Photo: Paul Mattsson

Photo: Paul Mattsson   (Click to enlarge: opens in new window)

Adrian O’Malley, Unison health service group executive member (personal capacity)

Staff shortages, sickness levels and burnout. These are the issues facing workers in our hospital trust. Issues that were there before the pandemic have only been made worse.

People are leaving left, right and centre – with older workers taking their pension early to escape the stress.

More and more private sector companies are coming in to cherry-pick services and make a fortune. There is massive profiteering going on, exploiting staff shortages. Workers are leaving the NHS to work for agencies for more money and less hassle.

It feels like it is a deliberate policy of the Tories to grind down the NHS workforce. They have overseen huge vacancies, and not trained enough staff. A student nurse now qualifies with £60,000 worth of debt.

At our trust they can only staff 16 out of 25 theatres. A private company, Pioneer, has been brought in to assist tackling the growing waiting lists – set to reach six million nationally in the new year. Private companies, looking to maximise profits, typically opt for simpler, cheaper operations leaving the unprofitable ones for the NHS. The pandemic has been used by the Tories to transfer billions of pounds from the NHS budget to the profits of the privateers.

With inflation heading towards 6%, the Tories paltry 3% NHS pay offer for 2021 is already a pay cut – not the way to retain staff, or attract new joiners. Members of health unions – Unison, GMB, Royal College of Nursing (RCN) and Unite – have already voted to reject the offer.

Socialist Party members, including those of us on the Unison health service group executive, have argued that all the unions should have moved straight to an industrial action ballot, and worked together to coordinate action across the health service unions. Unfortunately, the union leaders have lost momentum by carrying out, in Unison’s case, two indicative ballots.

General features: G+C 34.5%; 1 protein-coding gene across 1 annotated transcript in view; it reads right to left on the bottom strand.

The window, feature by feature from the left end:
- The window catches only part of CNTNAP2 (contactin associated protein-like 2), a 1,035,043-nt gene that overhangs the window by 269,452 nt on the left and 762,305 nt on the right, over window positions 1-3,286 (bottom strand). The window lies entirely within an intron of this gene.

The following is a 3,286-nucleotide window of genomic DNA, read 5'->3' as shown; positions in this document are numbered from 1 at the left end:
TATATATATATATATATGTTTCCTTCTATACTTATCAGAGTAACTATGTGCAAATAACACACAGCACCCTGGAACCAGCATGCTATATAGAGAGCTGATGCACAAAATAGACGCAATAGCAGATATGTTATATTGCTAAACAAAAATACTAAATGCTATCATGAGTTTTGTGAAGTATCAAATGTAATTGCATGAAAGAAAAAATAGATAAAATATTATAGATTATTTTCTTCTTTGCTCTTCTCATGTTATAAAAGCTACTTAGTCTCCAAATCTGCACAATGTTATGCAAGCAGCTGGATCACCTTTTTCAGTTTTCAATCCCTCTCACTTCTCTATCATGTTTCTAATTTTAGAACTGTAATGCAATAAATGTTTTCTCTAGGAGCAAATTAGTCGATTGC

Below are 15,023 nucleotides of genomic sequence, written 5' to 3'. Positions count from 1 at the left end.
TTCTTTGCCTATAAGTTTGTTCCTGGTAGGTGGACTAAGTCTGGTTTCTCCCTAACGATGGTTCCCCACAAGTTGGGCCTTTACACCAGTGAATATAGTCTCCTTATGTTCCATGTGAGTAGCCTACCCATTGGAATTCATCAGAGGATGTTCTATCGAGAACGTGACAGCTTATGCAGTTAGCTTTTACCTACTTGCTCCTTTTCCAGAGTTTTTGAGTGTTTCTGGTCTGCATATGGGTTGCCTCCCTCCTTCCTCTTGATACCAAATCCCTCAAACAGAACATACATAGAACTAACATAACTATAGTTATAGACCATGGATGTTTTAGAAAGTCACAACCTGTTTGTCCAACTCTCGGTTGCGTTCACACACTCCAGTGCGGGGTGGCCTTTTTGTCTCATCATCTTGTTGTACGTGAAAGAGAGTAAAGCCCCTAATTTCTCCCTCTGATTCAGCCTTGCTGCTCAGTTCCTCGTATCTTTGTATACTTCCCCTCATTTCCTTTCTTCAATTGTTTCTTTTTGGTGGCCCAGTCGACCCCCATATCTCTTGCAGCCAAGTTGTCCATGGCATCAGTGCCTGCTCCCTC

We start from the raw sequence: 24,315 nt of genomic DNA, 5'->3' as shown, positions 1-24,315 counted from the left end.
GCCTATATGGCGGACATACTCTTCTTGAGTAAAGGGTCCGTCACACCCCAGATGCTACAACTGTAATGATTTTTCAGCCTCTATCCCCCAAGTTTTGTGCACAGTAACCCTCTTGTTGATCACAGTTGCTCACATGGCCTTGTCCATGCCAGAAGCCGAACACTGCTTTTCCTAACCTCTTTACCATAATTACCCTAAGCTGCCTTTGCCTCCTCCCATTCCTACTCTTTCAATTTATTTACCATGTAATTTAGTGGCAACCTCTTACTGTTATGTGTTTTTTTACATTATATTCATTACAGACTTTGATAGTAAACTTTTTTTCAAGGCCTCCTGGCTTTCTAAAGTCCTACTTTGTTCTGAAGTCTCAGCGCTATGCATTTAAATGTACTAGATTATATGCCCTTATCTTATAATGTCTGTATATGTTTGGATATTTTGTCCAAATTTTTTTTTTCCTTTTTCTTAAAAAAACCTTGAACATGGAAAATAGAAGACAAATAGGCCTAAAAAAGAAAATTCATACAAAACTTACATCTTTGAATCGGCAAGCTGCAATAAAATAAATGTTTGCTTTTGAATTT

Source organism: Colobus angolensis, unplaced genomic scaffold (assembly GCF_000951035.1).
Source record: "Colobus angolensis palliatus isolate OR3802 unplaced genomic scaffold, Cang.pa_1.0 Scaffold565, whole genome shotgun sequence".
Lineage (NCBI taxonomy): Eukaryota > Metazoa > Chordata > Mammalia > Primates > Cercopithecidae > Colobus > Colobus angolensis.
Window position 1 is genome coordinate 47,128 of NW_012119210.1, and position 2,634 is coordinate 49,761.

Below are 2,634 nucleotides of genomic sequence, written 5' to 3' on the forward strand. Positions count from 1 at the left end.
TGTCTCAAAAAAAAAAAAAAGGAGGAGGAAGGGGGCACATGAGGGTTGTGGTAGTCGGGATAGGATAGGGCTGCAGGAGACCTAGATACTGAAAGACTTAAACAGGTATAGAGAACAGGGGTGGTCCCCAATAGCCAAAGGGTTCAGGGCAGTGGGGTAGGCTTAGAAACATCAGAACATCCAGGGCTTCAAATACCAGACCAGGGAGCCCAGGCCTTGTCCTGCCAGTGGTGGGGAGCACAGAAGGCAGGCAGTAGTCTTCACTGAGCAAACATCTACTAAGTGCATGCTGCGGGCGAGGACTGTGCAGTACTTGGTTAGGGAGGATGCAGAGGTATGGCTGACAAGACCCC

RCN similarly carried out an indicative ballot. But the mood of health workers was reflected in the votes for action. 77% in Unison for ‘sustained industrial action’, and in the RCN, which historically has opposed strikes, the vote for ‘action short of a strike’ was over 90% and up to 56% for strike action.

We don’t agree with the right-wing trade union leaders that strike ballots shouldn’t be called because the Tories’ undemocratic 50% turnout threshold wasn’t reached in the indicative ballots. Actually, with Unison balloting in local government, if a strike ballot is moved to in the NHS, the potential exists for coordinated action across the public sector on pay.

But at the same time, the health unions must prepare now for the 2022 pay offer, which is set to be announced before 1 April by the, allegedly independent, Pay Review Body. The union leaderships have got to say ‘this is what we want, and we want it in our pay packets on 1 April. If there is no sign that it is going to be there, then we start balloting for action.’

Now there is a new left executive in Unison, its priority should be to unite all public sector pay campaigns. We should unite like we did around pensions in 2011, to fight for the pay rise we need and deserve.